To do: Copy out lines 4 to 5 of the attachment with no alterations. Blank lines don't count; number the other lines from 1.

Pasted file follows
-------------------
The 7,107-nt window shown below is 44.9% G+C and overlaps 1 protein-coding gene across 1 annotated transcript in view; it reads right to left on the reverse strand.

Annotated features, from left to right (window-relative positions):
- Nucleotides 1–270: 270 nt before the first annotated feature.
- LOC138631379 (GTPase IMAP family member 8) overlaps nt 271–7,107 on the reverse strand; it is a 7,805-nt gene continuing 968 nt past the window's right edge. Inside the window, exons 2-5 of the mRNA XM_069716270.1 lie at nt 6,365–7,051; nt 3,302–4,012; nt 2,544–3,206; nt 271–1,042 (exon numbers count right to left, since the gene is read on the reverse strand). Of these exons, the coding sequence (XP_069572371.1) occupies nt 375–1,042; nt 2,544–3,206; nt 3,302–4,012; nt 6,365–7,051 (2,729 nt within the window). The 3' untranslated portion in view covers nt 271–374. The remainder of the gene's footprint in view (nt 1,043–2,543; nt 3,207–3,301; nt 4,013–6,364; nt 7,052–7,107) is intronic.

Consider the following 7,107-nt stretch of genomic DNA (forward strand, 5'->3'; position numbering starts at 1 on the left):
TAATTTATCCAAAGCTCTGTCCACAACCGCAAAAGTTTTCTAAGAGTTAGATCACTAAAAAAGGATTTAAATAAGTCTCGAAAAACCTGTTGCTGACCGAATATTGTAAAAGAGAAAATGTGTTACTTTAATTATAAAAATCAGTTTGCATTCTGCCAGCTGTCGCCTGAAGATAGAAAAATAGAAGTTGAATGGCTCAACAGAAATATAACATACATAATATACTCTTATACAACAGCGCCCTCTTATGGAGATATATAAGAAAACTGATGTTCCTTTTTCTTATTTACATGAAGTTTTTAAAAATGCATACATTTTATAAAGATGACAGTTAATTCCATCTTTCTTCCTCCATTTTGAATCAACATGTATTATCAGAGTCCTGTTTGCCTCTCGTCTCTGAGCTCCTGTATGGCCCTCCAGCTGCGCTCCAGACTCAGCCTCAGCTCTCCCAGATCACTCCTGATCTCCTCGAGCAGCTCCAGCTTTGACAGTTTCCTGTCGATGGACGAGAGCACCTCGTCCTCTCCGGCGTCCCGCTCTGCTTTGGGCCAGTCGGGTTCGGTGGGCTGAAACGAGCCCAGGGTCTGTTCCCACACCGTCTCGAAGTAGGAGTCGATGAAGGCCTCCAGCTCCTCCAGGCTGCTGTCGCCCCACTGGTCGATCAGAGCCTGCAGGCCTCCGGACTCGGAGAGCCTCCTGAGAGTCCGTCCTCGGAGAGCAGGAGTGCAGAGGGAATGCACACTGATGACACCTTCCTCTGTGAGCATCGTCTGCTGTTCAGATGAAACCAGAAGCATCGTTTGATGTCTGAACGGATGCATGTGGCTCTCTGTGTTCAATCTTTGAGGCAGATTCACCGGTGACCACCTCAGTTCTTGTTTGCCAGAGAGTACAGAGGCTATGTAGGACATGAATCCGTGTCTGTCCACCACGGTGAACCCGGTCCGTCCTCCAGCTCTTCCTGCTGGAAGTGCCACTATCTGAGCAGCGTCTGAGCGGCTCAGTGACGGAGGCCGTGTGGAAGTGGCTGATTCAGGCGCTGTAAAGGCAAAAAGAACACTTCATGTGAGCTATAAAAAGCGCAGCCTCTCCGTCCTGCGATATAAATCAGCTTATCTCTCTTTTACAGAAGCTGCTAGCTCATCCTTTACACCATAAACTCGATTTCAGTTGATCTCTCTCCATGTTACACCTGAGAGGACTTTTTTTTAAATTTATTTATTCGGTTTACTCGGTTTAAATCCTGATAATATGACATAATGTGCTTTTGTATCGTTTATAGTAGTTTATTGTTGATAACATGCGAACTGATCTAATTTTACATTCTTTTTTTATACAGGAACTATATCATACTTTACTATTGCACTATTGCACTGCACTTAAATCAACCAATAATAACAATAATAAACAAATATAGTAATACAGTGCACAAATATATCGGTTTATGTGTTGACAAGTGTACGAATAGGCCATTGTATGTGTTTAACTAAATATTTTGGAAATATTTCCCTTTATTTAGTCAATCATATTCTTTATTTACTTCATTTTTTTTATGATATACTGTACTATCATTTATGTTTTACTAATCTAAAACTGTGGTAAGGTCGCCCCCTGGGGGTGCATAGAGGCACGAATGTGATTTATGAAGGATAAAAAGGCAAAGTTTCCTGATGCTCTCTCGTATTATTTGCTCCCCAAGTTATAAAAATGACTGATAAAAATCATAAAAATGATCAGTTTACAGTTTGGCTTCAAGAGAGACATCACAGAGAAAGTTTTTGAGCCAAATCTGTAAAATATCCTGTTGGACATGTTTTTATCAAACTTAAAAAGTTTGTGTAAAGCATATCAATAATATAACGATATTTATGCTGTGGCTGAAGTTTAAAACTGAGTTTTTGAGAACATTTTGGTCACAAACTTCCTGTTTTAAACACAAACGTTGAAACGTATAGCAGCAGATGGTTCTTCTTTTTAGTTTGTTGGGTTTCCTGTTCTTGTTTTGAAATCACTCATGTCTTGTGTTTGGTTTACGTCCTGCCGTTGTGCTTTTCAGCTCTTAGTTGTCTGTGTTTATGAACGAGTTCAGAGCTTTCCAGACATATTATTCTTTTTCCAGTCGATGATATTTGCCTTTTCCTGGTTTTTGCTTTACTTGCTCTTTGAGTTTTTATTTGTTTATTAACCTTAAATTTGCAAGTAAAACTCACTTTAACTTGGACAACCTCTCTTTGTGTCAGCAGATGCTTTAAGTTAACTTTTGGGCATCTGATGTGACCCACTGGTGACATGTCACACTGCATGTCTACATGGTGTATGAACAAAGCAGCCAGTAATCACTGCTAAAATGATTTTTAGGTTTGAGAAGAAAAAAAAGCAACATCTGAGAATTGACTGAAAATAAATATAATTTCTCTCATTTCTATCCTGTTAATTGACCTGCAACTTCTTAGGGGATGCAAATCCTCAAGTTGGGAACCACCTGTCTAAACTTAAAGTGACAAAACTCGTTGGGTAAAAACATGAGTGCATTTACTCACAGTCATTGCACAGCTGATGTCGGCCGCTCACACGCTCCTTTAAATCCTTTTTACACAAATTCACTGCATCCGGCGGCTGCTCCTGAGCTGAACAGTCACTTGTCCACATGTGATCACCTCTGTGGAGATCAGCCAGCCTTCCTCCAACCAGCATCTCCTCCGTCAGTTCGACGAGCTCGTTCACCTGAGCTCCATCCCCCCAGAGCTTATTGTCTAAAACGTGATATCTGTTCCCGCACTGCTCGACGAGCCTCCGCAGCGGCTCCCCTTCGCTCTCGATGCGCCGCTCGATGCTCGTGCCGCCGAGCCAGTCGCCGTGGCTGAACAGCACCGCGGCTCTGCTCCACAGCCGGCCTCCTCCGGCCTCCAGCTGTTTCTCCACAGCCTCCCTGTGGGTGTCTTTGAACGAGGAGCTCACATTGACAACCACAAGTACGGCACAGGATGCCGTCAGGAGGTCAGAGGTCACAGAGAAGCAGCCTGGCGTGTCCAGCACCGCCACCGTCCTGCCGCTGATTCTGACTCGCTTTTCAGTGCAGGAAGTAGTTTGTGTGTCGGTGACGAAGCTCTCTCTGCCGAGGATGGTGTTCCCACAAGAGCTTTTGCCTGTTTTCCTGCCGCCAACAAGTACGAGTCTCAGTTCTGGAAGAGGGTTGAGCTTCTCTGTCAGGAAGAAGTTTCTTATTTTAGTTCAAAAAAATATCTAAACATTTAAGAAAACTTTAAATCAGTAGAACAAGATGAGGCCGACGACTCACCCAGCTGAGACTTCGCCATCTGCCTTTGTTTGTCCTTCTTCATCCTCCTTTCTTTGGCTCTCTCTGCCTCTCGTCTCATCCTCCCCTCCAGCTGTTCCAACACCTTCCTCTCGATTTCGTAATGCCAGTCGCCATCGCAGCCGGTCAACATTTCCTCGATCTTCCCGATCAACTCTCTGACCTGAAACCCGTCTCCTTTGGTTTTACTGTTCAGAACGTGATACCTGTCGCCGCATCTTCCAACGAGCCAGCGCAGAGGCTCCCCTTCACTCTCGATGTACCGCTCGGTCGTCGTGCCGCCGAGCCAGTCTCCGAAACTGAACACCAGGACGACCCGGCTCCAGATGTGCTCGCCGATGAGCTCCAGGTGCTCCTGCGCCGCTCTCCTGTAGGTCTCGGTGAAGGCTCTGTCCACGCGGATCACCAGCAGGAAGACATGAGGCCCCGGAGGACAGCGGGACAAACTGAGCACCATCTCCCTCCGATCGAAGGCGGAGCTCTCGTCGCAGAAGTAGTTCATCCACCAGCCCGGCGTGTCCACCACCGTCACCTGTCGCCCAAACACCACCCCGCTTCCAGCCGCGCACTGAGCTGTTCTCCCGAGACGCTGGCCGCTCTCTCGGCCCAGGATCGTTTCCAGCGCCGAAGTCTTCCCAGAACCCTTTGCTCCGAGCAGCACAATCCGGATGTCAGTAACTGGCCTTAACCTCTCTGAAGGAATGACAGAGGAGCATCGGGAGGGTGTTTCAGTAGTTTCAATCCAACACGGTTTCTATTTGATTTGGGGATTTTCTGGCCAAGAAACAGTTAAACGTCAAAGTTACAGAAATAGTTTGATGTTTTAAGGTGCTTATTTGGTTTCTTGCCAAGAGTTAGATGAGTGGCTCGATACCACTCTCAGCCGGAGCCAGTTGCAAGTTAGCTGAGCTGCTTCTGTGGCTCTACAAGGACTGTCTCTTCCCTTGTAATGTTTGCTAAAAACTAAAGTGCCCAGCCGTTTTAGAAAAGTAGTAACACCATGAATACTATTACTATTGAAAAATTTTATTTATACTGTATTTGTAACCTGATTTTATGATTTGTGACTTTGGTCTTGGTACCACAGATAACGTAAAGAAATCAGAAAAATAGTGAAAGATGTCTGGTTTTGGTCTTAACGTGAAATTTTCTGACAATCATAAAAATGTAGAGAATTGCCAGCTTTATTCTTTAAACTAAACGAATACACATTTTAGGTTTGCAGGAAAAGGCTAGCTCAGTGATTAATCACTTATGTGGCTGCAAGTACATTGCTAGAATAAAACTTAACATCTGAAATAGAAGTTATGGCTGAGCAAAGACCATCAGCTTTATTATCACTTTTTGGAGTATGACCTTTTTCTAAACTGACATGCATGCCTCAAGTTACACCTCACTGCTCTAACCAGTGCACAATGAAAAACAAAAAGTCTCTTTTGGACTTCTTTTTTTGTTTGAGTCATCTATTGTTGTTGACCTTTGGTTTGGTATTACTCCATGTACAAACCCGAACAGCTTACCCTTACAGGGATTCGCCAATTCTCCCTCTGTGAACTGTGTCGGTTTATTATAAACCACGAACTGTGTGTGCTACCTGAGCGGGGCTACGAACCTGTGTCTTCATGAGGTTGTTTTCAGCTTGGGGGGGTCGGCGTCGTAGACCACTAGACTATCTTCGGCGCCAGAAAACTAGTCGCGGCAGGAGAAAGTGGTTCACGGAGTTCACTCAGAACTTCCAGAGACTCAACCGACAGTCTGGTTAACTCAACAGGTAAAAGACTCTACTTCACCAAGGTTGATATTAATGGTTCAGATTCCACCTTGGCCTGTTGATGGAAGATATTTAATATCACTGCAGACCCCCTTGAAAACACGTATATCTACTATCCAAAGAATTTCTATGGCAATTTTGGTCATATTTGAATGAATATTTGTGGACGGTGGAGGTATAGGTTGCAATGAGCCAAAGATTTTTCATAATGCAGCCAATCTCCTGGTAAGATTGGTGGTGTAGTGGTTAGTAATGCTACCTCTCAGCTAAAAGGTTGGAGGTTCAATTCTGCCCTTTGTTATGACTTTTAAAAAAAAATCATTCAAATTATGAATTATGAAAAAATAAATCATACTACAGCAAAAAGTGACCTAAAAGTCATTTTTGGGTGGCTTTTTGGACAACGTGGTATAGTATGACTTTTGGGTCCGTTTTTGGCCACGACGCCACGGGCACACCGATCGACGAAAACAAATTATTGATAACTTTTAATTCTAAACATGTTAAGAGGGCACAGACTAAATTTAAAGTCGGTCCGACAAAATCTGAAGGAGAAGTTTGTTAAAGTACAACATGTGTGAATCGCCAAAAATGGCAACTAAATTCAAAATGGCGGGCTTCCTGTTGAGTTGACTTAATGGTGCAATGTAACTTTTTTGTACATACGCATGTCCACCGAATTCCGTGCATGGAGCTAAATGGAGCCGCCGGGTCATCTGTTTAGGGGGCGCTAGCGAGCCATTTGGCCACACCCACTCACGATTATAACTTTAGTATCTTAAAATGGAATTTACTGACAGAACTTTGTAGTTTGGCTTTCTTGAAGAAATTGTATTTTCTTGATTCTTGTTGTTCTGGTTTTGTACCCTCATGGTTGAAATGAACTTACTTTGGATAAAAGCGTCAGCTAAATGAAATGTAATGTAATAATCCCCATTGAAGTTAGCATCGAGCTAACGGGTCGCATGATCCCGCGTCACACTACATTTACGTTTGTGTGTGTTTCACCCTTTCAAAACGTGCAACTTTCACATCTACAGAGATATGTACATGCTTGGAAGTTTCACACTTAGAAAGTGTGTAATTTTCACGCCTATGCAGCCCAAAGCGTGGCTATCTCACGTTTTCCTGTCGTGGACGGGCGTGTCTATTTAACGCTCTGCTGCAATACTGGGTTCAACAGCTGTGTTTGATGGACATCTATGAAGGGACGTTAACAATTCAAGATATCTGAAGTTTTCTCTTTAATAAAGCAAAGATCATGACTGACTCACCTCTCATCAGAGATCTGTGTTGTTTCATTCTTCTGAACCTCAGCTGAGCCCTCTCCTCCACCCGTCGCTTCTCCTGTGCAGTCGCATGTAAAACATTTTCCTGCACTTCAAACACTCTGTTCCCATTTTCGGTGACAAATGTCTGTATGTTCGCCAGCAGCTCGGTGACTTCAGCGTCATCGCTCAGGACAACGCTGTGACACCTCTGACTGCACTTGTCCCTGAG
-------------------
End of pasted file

- LOC138631379 (GTPase IMAP family member 8) overlaps nt 271–7,107 on the reverse strand; it is a 7,805-nt gene continuing 968 nt past the window's right edge. Inside the window, exons 2-5 of the mRNA XM_069716270.1 lie at nt 6,365–7,051; nt 3,302–4,012; nt 2,544–3,206; nt 271–1,042 (exon numbers count right to left, since the gene is read on the reverse strand). Of these exons, the coding sequence (XP_069572371.1) occupies nt 375–1,042; nt 2,544–3,206; nt 3,302–4,012; nt 6,365–7,051 (2,729 nt within the window). The 3' untranslated portion in view covers nt 271–374. The remainder of the gene's footprint in view (nt 1,043–2,543; nt 3,207–3,301; nt 4,013–6,364; nt 7,052–7,107) is intronic.

Consider the following 7,107-nt stretch of genomic DNA (forward strand, 5'->3'; position numbering starts at 1 on the left):